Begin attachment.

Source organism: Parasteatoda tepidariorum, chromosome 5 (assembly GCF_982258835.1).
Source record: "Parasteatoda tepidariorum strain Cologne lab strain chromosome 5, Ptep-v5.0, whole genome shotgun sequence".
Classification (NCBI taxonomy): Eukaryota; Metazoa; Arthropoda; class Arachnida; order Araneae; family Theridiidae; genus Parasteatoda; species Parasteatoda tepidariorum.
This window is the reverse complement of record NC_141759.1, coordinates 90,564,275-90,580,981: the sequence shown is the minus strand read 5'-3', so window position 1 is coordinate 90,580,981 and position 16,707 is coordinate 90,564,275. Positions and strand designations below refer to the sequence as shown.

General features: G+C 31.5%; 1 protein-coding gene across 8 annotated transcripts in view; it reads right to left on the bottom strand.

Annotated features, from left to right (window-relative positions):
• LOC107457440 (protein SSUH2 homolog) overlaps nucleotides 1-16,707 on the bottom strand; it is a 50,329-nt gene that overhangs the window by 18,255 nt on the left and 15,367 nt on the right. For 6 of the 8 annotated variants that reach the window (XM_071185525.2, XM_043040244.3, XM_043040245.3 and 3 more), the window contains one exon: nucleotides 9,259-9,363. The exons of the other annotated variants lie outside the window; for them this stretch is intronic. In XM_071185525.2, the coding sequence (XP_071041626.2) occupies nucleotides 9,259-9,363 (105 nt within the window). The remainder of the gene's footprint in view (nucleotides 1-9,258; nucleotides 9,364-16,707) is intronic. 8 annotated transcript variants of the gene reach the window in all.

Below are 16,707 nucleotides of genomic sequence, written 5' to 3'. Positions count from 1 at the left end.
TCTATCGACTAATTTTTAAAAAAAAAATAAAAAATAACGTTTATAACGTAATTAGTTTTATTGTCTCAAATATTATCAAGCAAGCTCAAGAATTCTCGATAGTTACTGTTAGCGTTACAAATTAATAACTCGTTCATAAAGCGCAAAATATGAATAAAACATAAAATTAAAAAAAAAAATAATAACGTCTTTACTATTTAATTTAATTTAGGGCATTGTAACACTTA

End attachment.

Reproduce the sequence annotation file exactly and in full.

Source organism: Parasteatoda tepidariorum, chromosome 5 (assembly GCF_982258835.1).
Source record: "Parasteatoda tepidariorum strain Cologne lab strain chromosome 5, Ptep-v5.0, whole genome shotgun sequence".
Classification (NCBI taxonomy): Eukaryota; Metazoa; Arthropoda; class Arachnida; order Araneae; family Theridiidae; genus Parasteatoda; species Parasteatoda tepidariorum.
This window is the reverse complement of record NC_141759.1, coordinates 90,564,275-90,580,981: the sequence shown is the minus strand read 5'-3', so window position 1 is coordinate 90,580,981 and position 16,707 is coordinate 90,564,275. Positions and strand designations below refer to the sequence as shown.

General features: G+C 31.5%; 1 protein-coding gene across 8 annotated transcripts in view; it reads right to left on the bottom strand.

Annotated features, from left to right (window-relative positions):
• LOC107457440 (protein SSUH2 homolog) overlaps nucleotides 1-16,707 on the bottom strand; it is a 50,329-nt gene that overhangs the window by 18,255 nt on the left and 15,367 nt on the right. For 6 of the 8 annotated variants that reach the window (XM_071185525.2, XM_043040244.3, XM_043040245.3 and 3 more), the window contains one exon: nucleotides 9,259-9,363. The exons of the other annotated variants lie outside the window; for them this stretch is intronic. In XM_071185525.2, the coding sequence (XP_071041626.2) occupies nucleotides 9,259-9,363 (105 nt within the window). The remainder of the gene's footprint in view (nucleotides 1-9,258; nucleotides 9,364-16,707) is intronic. 8 annotated transcript variants of the gene reach the window in all.

Below are 16,707 nucleotides of genomic sequence, written 5' to 3'. Positions count from 1 at the left end.
TCTATCGACTAATTTTTAAAAAAAAAATAAAAAATAACGTTTATAACGTAATTAGTTTTATTGTCTCAAATATTATCAAGCAAGCTCAAGAATTCTCGATAGTTACTGTTAGCGTTACAAATTAATAACTCGTTCATAAAGCGCAAAATATGAATAAAACATAAAATTAAAAAAAAAAATAATAACGTCTTTACTATTTAATTTAATTTAGGGCATTGTAACACTTA